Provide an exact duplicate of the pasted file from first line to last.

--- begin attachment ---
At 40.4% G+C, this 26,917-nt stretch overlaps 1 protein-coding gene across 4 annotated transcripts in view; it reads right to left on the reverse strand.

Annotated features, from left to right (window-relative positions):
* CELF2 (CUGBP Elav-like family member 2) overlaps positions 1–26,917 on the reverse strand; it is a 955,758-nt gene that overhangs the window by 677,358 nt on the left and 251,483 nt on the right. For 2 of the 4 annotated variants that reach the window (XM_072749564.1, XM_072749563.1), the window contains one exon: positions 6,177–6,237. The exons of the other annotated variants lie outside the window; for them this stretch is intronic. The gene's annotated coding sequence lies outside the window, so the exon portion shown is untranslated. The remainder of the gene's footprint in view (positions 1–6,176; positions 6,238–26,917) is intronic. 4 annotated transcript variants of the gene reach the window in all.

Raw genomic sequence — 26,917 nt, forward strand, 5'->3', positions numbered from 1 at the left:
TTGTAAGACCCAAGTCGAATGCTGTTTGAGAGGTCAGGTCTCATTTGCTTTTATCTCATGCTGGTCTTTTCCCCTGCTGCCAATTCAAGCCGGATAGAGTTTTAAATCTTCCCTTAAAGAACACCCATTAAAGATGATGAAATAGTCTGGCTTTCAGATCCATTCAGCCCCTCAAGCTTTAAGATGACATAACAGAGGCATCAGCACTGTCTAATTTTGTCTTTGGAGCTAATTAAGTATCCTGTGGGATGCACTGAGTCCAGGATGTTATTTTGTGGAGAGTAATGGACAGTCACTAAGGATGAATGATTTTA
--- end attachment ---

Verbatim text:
At 40.4% G+C, this 26,917-nt stretch overlaps 1 protein-coding gene across 4 annotated transcripts in view; it reads right to left on the reverse strand.

Annotated features, from left to right (window-relative positions):
* CELF2 (CUGBP Elav-like family member 2) overlaps positions 1–26,917 on the reverse strand; it is a 955,758-nt gene that overhangs the window by 677,358 nt on the left and 251,483 nt on the right. For 2 of the 4 annotated variants that reach the window (XM_072749564.1, XM_072749563.1), the window contains one exon: positions 6,177–6,237. The exons of the other annotated variants lie outside the window; for them this stretch is intronic. The gene's annotated coding sequence lies outside the window, so the exon portion shown is untranslated. The remainder of the gene's footprint in view (positions 1–6,176; positions 6,238–26,917) is intronic. 4 annotated transcript variants of the gene reach the window in all.

Raw genomic sequence — 26,917 nt, forward strand, 5'->3', positions numbered from 1 at the left:
TTGTAAGACCCAAGTCGAATGCTGTTTGAGAGGTCAGGTCTCATTTGCTTTTATCTCATGCTGGTCTTTTCCCCTGCTGCCAATTCAAGCCGGATAGAGTTTTAAATCTTCCCTTAAAGAACACCCATTAAAGATGATGAAATAGTCTGGCTTTCAGATCCATTCAGCCCCTCAAGCTTTAAGATGACATAACAGAGGCATCAGCACTGTCTAATTTTGTCTTTGGAGCTAATTAAGTATCCTGTGGGATGCACTGAGTCCAGGATGTTATTTTGTGGAGAGTAATGGACAGTCACTAAGGATGAATGATTTTA